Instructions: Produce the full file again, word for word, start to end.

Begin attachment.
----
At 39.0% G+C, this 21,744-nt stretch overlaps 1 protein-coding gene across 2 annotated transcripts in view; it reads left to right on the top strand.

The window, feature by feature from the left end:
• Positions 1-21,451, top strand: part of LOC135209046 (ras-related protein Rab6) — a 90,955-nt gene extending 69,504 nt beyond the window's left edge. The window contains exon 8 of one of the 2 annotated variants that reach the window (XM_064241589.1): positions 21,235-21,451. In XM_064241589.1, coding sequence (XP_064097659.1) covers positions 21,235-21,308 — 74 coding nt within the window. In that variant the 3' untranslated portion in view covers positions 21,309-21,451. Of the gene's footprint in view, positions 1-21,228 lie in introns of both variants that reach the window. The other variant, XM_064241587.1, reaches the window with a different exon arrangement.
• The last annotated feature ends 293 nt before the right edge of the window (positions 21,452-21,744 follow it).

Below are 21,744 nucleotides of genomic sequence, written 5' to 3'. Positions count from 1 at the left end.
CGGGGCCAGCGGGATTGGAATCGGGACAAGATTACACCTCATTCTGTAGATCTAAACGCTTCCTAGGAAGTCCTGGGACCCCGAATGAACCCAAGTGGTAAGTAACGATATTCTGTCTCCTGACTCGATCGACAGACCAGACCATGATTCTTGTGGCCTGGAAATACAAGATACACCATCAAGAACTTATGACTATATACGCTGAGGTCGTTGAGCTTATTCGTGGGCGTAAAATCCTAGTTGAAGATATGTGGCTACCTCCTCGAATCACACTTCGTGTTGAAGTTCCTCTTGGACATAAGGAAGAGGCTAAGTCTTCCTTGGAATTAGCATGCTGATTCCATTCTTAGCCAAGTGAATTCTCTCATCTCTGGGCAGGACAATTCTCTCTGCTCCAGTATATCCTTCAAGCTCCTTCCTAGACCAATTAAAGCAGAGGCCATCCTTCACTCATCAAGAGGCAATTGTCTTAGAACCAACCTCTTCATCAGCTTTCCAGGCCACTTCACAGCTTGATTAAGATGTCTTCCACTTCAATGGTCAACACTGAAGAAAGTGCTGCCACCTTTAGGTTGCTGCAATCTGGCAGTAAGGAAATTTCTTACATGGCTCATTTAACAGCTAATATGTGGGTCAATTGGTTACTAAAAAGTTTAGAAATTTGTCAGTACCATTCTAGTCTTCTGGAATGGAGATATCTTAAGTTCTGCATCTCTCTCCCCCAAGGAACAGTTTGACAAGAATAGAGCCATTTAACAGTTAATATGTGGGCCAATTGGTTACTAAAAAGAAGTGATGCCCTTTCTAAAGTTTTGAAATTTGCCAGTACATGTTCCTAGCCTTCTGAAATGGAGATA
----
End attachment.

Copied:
At 39.0% G+C, this 21,744-nt stretch overlaps 1 protein-coding gene across 2 annotated transcripts in view; it reads left to right on the top strand.

The window, feature by feature from the left end:
• Positions 1-21,451, top strand: part of LOC135209046 (ras-related protein Rab6) — a 90,955-nt gene extending 69,504 nt beyond the window's left edge. The window contains exon 8 of one of the 2 annotated variants that reach the window (XM_064241589.1): positions 21,235-21,451. In XM_064241589.1, coding sequence (XP_064097659.1) covers positions 21,235-21,308 — 74 coding nt within the window. In that variant the 3' untranslated portion in view covers positions 21,309-21,451. Of the gene's footprint in view, positions 1-21,228 lie in introns of both variants that reach the window. The other variant, XM_064241587.1, reaches the window with a different exon arrangement.
• The last annotated feature ends 293 nt before the right edge of the window (positions 21,452-21,744 follow it).

Below are 21,744 nucleotides of genomic sequence, written 5' to 3'. Positions count from 1 at the left end.
CGGGGCCAGCGGGATTGGAATCGGGACAAGATTACACCTCATTCTGTAGATCTAAACGCTTCCTAGGAAGTCCTGGGACCCCGAATGAACCCAAGTGGTAAGTAACGATATTCTGTCTCCTGACTCGATCGACAGACCAGACCATGATTCTTGTGGCCTGGAAATACAAGATACACCATCAAGAACTTATGACTATATACGCTGAGGTCGTTGAGCTTATTCGTGGGCGTAAAATCCTAGTTGAAGATATGTGGCTACCTCCTCGAATCACACTTCGTGTTGAAGTTCCTCTTGGACATAAGGAAGAGGCTAAGTCTTCCTTGGAATTAGCATGCTGATTCCATTCTTAGCCAAGTGAATTCTCTCATCTCTGGGCAGGACAATTCTCTCTGCTCCAGTATATCCTTCAAGCTCCTTCCTAGACCAATTAAAGCAGAGGCCATCCTTCACTCATCAAGAGGCAATTGTCTTAGAACCAACCTCTTCATCAGCTTTCCAGGCCACTTCACAGCTTGATTAAGATGTCTTCCACTTCAATGGTCAACACTGAAGAAAGTGCTGCCACCTTTAGGTTGCTGCAATCTGGCAGTAAGGAAATTTCTTACATGGCTCATTTAACAGCTAATATGTGGGTCAATTGGTTACTAAAAAGTTTAGAAATTTGTCAGTACCATTCTAGTCTTCTGGAATGGAGATATCTTAAGTTCTGCATCTCTCTCCCCCAAGGAACAGTTTGACAAGAATAGAGCCATTTAACAGTTAATATGTGGGCCAATTGGTTACTAAAAAGAAGTGATGCCCTTTCTAAAGTTTTGAAATTTGCCAGTACATGTTCCTAGCCTTCTGAAATGGAGATA